This is the second part of my take on the results of the Virginia’s General Election (November 7, 2017). See HINDSIGHT ISN’T 20/20 — PART 1 for the first part.
Various people have posted their analysis of the election results, and I listed some in part1. I think each of these theories speaks only to part of the truth, at best. The Bull Elephant has a good collection of such posts.
- This Is The End, Yes, this was all about Trump, and Corey Stewart calls for resignation of RPV Chairman John Whitbeck, we get the neverTrump takeaways.
- The Virginia Blues: Here the complaint is that Republicans are not doing anything. So Republican voters don’t show up, and as observed in this post, A post-mortem, and a look forward, Corey Stewart makes a similar observation.
I could go on with this, but it is sort of silly. Virginia is now a state that votes Democrat. Why? What GOP Must Learn from the 12 Reasons Virginia Went Democrat in 2017 (breitbart.com) provides a decent political analysis. When Ed Gillespie ran like one of the Bush’s, it makes no sense to blame Trump, particularly when the statewide Republicans who embraced Trump polled significantly better than Gillespie. If you want a decent secular political analysis of the election results, this Breitbart piece is a goodie.
I have a different agenda, however. I will not be satisfied if I just understand the political situation. I want to know what is wrong. Why did people vote so stupidly — so self-destructively?
What makes the United States unique? What made it possible for Virginia to make the contributions it did to the formation of our once strong constitutional republic? The answer is Christianity, and we have allowed our leaders, especially those in the Democratic Party, to slowly turn the United States into a nation of pagans.
Why is this conversion of our nation from a fundamentally Christian to pagan state important to our constitutional republic (Pagan, pagan (n.), and What is a pagan? What is paganism? provide links the modern definition, origin, and usage of the term “pagan”.)? We will get to that, but let’s first consider the differences between Christians and pagans.
Christians and pagans have distinctly different beliefs about what is important. Whereas pagans seek the means to get what they want, Christians seek to glorify their Creator, the God who is love.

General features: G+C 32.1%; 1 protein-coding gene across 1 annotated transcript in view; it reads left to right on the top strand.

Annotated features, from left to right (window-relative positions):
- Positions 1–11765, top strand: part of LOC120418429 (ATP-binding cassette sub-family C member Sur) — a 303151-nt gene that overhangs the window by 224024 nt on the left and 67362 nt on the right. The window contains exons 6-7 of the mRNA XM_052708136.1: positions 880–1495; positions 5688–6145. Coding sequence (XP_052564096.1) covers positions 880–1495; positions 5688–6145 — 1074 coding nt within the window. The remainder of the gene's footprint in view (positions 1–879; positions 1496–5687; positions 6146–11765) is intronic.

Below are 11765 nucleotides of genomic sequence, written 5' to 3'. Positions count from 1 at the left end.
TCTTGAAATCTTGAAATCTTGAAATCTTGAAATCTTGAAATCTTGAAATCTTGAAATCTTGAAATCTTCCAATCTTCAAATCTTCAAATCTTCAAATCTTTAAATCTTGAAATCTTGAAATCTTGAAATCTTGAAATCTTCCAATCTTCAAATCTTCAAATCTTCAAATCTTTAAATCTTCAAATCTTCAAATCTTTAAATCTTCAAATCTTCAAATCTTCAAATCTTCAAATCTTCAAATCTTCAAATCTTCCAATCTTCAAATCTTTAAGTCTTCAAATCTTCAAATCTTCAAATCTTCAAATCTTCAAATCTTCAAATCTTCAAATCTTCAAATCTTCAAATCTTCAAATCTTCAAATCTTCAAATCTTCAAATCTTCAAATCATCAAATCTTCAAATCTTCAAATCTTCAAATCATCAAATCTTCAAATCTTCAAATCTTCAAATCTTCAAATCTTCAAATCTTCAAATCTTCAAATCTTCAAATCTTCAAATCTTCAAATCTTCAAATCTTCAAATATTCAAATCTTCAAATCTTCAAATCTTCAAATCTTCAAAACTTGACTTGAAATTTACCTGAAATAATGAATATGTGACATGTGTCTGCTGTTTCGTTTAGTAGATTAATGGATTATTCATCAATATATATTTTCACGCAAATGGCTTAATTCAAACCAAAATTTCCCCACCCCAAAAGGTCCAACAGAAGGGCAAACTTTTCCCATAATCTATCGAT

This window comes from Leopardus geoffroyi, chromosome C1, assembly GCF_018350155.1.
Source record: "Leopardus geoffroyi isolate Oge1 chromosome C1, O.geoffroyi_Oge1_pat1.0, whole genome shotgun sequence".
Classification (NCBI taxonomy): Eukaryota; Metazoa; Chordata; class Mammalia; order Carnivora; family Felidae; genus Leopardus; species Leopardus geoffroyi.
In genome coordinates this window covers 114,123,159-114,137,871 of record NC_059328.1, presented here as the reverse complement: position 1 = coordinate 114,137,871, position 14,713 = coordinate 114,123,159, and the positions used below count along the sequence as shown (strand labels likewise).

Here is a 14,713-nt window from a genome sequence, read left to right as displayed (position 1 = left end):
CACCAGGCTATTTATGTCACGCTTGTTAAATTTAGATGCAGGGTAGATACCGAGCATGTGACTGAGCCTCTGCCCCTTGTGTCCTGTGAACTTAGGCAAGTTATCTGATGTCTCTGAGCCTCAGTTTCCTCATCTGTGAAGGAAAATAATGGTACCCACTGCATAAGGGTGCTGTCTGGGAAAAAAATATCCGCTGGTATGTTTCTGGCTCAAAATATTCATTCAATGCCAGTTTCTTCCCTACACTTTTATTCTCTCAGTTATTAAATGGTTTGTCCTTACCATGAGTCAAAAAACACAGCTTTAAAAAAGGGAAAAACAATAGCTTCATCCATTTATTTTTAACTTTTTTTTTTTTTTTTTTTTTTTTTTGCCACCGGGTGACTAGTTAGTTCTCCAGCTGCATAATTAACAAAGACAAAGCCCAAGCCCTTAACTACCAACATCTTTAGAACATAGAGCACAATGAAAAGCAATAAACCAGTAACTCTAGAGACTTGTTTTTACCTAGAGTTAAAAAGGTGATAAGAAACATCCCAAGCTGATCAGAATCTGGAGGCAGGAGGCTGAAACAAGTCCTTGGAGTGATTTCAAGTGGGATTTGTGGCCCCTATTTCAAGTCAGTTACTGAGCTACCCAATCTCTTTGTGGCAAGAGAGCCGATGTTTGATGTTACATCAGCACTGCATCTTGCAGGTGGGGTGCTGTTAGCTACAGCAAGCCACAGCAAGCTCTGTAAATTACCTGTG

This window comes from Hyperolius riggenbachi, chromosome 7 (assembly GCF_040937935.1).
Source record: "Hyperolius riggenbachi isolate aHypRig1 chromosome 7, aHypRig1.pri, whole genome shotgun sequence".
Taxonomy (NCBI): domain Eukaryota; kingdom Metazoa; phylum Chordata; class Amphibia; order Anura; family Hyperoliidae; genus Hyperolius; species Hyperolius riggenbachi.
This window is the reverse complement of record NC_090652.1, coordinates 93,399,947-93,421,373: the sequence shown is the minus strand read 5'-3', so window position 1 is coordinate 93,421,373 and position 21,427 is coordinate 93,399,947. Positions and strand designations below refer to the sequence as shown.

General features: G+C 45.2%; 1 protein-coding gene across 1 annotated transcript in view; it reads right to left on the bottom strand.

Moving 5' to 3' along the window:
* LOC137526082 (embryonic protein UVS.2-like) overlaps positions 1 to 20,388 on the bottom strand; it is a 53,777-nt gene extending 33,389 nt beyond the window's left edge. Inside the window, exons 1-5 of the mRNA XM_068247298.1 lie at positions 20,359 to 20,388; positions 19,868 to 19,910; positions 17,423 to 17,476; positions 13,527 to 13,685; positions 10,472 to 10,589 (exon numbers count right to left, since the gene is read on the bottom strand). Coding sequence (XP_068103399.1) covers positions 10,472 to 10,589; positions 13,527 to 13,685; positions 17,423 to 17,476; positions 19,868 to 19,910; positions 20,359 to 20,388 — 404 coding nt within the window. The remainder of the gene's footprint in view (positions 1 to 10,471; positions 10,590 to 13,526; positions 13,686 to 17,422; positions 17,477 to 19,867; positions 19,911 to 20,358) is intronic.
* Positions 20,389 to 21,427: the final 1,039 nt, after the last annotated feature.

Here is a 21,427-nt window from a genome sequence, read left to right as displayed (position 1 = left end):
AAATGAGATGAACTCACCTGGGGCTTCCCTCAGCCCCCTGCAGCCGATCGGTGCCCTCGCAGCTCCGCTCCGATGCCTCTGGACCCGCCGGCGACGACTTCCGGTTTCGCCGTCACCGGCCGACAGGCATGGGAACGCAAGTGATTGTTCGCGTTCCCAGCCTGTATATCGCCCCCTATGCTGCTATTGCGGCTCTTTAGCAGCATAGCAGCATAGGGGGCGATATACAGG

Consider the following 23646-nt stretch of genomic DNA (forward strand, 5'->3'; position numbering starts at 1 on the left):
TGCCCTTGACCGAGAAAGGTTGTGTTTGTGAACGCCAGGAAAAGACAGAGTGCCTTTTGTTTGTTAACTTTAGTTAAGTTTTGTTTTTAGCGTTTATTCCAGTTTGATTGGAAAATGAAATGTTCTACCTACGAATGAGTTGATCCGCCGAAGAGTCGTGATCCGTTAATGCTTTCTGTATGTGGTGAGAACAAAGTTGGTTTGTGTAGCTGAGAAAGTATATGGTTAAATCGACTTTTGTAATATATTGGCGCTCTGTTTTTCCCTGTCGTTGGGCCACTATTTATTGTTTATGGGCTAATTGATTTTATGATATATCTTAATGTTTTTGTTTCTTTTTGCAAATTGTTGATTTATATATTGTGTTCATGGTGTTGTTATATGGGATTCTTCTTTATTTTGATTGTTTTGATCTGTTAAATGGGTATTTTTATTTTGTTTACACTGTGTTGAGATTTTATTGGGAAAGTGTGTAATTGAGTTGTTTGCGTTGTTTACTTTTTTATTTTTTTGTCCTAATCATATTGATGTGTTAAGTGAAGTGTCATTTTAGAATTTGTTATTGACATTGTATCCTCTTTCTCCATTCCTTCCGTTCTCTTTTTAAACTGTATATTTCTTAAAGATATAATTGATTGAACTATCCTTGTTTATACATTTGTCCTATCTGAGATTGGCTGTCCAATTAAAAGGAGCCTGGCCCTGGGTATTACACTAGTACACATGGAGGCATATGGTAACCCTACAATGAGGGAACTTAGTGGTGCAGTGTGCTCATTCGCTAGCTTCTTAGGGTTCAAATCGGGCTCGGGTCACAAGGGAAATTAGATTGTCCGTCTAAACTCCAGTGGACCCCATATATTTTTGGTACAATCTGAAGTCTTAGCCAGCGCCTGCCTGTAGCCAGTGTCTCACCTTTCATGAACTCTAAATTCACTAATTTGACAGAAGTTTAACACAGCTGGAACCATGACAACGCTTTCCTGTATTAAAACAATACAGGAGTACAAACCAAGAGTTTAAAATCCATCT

- Christians follow the teachings of the Bible, and Christians understand we are fallen creatures in need of salvation. Fortunately, our Creator loves us, and He sent us a Savior, His only begotten Son, Jesus, to save us from our sins. Jesus taught us that if we love Him, we will obey two commands: we will love God with all our heart, mind, soul, and strength; and we will love our neighbor as we love our self. Therefore, Christians consider the state as a tool for protecting each other FROM EACH OTHER.
- Pagans seek the most powerful idols, and they will sacrifice everything they have to get what they want from their idols. What are the idols of today? There are not metal, stone, or wooden. Instead they are the things we want: sex (great pleasure), stuff (fancy homes, cars, and other things that cost money), state (temporal power over others), and self (anything that elevates us over other people). Therefore, pagans consider the state as a means for getting what they want using the power of government.
Two words describe the philosophy of Christianity: I love. Two words also describe the philosophy of paganism: I want.
Since we all inherently know the difference between right and wrong, the lifestyle of a sincere Christian shames and angers pagans. Since sincere Christians have repented of their sins because they understand just how destructive sin can be, the lifestyle of pagans horrifies Christians. Therefore, the two groups tend to separate themselves from each other.